Skycorp to test “USB for space” cable outside ISS

SAN FRANCISCO – Skycorp Inc., a California company focused on orbital logistics, is preparing to test a key component of future satellite servicing vehicles on the International Space Station.

Within days testing will begin of the robotic connector developed by Germany’s iBoss GmbH to transmit power and data like a computer’s USB cable, alongside a Skycorp computer and a radiation sensor built by Space Environmental Technologies and jointly funded by the Defense Department and NASA Science Mission Directorate.

If successful, tests of the iBoss Intelligence Space Systems Interface will help pave the way for on-orbit servicing, assembly and manufacturing, Dennis Wingo, Skycorp founder and CEO, told SpaceNews.

The technology demonstration payload, called Intelligent Space Systems Interface Flight Qualification Experiment (iSSIFQE), traveled to ISS in February on a Northrop Grumman Cygnus cargo spacecraft. This week, astronauts assembled iSSIFQE in the Japanese Kibo module. Tomorrow, the payload is scheduled to be mounted on a platform outside the space station’s Japanese Experimental Module. The demonstration is scheduled to last more than six months.

Funding and support for the project was provided by the Pentagon’s Defense Innovation Unit, the ISS National Laboratory, Japanese startup Space BD and NASA.

In addition to testing the robotic connector, the iSSIFQE experiment is expected to shed light on the ISS orbital debris environment. Launchspace Technologies, a Florida company focused on orbital debris detection, tracking and removal, plans to measure the impact of orbital debris on a multilayer insulation blanket that will cover iSSIFQE to provide passive thermal protection.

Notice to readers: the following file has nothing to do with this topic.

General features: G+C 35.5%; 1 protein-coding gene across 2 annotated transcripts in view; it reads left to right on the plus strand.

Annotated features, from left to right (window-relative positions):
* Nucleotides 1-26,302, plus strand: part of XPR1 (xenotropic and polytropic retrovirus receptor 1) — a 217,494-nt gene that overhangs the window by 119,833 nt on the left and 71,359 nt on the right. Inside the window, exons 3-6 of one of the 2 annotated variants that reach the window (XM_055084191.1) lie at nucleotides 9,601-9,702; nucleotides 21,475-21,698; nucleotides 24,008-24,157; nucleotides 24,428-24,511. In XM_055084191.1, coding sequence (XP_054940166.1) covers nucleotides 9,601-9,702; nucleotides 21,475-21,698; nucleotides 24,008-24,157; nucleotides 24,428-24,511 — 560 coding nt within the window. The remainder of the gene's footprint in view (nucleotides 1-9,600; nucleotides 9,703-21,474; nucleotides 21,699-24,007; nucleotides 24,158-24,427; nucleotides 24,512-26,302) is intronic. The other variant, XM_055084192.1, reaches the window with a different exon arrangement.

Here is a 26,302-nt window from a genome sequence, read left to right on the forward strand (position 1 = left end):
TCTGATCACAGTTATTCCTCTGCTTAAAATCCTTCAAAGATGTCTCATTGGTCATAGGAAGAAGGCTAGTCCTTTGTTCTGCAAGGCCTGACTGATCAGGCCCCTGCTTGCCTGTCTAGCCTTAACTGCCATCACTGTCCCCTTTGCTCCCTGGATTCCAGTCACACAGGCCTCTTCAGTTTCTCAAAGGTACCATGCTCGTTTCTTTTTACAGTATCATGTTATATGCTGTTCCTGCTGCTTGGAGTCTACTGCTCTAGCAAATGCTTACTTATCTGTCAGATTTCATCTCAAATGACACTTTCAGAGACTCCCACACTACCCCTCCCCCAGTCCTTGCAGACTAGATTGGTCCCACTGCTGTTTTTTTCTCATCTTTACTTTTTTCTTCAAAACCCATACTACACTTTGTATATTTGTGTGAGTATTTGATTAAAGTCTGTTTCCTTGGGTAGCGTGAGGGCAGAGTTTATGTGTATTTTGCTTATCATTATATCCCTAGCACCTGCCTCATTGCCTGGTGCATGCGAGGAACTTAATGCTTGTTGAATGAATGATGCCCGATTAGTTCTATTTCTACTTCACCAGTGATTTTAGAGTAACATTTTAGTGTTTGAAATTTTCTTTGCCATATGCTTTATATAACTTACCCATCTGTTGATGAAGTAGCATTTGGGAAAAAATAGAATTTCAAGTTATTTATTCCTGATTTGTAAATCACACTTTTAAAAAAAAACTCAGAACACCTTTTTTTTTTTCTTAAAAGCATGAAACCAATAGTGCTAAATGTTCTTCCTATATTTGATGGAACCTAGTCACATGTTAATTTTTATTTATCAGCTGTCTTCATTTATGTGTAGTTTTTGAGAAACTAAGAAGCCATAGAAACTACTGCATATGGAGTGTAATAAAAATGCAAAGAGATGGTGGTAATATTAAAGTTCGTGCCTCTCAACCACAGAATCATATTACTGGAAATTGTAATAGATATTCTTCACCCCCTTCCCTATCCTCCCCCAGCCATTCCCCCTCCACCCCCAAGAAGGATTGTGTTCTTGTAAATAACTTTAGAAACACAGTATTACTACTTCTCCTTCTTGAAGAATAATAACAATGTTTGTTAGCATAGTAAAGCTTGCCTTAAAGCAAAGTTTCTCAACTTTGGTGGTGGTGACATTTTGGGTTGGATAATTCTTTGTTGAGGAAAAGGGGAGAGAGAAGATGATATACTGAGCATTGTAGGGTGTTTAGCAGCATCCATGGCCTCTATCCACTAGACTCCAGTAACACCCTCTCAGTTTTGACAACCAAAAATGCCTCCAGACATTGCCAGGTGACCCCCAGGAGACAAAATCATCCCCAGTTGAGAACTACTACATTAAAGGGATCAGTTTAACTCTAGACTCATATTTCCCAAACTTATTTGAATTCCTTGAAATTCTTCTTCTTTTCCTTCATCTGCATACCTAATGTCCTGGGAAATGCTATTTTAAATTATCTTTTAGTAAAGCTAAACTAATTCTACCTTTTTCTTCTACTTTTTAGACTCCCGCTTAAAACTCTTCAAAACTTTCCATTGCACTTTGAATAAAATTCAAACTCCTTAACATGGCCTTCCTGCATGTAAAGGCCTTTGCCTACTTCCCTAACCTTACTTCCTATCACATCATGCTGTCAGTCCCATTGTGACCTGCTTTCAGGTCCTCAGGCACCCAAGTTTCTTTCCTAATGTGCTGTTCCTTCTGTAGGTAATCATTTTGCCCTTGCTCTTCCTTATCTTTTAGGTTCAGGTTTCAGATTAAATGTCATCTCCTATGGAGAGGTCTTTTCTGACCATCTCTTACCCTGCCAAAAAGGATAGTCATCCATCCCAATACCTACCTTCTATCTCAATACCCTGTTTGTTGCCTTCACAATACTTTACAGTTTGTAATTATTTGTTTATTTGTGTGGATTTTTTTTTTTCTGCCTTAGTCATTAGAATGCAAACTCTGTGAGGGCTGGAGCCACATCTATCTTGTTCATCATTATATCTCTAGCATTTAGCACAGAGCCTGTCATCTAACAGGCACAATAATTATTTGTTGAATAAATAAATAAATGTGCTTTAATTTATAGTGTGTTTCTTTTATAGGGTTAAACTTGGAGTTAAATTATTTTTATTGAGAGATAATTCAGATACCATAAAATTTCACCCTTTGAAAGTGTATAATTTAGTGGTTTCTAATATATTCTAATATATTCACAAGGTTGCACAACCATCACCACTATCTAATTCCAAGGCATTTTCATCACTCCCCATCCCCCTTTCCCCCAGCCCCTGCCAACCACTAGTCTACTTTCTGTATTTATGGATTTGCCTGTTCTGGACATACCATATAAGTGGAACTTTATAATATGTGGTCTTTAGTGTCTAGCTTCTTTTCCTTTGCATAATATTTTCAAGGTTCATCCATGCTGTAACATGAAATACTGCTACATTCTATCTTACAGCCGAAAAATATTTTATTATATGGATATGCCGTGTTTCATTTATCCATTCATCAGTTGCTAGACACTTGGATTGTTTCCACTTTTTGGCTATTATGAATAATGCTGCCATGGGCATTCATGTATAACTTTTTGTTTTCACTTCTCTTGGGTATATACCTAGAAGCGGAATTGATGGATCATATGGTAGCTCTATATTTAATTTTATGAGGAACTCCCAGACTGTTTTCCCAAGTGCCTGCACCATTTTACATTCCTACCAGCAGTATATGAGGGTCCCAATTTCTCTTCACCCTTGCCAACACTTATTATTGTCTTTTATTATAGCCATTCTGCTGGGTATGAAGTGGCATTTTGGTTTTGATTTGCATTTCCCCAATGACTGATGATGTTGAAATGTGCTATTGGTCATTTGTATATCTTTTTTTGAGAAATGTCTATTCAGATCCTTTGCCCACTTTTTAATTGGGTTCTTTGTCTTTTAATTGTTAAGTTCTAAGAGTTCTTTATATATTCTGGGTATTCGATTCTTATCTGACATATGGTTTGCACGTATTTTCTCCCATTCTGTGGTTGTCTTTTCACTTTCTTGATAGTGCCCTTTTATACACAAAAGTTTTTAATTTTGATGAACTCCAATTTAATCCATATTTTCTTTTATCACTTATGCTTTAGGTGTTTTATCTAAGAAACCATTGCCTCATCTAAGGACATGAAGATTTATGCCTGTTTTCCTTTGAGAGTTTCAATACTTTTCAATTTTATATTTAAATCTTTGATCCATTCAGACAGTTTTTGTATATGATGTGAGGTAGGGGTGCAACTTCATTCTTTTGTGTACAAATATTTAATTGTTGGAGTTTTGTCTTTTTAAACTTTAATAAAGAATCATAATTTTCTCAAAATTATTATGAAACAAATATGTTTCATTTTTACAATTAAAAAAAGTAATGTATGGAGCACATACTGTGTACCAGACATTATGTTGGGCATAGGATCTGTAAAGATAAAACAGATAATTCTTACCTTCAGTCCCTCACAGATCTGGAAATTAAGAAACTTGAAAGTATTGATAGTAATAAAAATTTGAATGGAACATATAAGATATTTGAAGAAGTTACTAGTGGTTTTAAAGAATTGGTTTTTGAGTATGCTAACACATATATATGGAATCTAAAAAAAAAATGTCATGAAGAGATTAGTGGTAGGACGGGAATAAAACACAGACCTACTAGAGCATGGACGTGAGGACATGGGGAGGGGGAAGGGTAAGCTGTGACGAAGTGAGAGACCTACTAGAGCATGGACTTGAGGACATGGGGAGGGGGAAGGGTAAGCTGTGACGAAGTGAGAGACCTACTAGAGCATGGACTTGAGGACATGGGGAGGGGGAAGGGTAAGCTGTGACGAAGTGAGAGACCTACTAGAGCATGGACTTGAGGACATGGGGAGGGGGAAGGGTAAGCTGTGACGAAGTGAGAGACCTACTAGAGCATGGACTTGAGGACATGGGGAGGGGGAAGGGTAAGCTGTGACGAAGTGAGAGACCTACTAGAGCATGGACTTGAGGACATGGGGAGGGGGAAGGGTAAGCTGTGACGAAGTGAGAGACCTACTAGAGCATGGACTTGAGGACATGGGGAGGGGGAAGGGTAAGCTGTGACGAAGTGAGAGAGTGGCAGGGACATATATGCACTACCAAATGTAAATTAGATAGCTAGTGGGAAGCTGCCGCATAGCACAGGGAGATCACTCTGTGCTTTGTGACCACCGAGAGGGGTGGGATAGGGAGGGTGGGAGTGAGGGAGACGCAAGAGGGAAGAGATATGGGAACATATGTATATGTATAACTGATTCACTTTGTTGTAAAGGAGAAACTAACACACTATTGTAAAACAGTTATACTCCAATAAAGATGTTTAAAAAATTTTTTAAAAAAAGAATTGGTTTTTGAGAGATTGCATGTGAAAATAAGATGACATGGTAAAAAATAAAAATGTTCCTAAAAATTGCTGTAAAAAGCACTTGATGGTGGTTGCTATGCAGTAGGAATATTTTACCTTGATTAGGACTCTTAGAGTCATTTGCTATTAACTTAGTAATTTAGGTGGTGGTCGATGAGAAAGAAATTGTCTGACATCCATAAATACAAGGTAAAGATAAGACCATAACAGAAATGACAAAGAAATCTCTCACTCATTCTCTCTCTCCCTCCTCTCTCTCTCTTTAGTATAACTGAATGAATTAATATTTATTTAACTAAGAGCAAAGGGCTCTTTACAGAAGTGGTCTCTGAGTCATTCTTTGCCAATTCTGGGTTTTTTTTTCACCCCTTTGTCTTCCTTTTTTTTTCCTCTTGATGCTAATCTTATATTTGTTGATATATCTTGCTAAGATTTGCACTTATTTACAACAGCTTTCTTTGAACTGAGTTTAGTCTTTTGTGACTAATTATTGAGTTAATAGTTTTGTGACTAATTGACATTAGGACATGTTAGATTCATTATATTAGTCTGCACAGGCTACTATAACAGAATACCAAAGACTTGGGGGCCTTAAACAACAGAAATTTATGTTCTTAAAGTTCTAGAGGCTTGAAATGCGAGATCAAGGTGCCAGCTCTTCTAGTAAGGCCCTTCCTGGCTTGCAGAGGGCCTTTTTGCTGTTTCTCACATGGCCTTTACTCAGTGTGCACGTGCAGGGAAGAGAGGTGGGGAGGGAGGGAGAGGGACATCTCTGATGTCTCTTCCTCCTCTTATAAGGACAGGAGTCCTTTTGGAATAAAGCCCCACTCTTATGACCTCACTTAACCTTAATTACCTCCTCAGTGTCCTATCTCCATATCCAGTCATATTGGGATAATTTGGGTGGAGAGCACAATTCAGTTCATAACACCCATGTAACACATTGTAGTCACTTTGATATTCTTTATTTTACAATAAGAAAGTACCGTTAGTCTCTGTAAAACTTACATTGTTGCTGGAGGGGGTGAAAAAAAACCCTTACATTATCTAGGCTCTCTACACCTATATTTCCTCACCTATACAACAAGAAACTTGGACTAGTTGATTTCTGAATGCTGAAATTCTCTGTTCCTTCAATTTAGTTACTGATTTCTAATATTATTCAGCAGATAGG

After the iSSIFQE experiment concludes, the blanket will be returned to Earth in a SpaceX Dragon cargo capsule. Once on the ground, Launchspace will examine it in an effort to characterize the ISS orbital debris environment prior to deploying its own ISS experiment in 2023.

Data on the orbital debris environment around ISS is increasingly important in light of the recent Russian antisatellite test, Bauman said.

Launchspace is raising money and conducting research aimed at sending Debris Impact Pads to capture small debris in equatorial low Earth orbit as it crosses the equator.

“We are extremely interested in the impact that orbital debris has on human and robotic spaceflight,” Wingo said in a statement. “We are happy to facilitate the work of Launchspace in this very important area that we believe is far worse than most people realize.”

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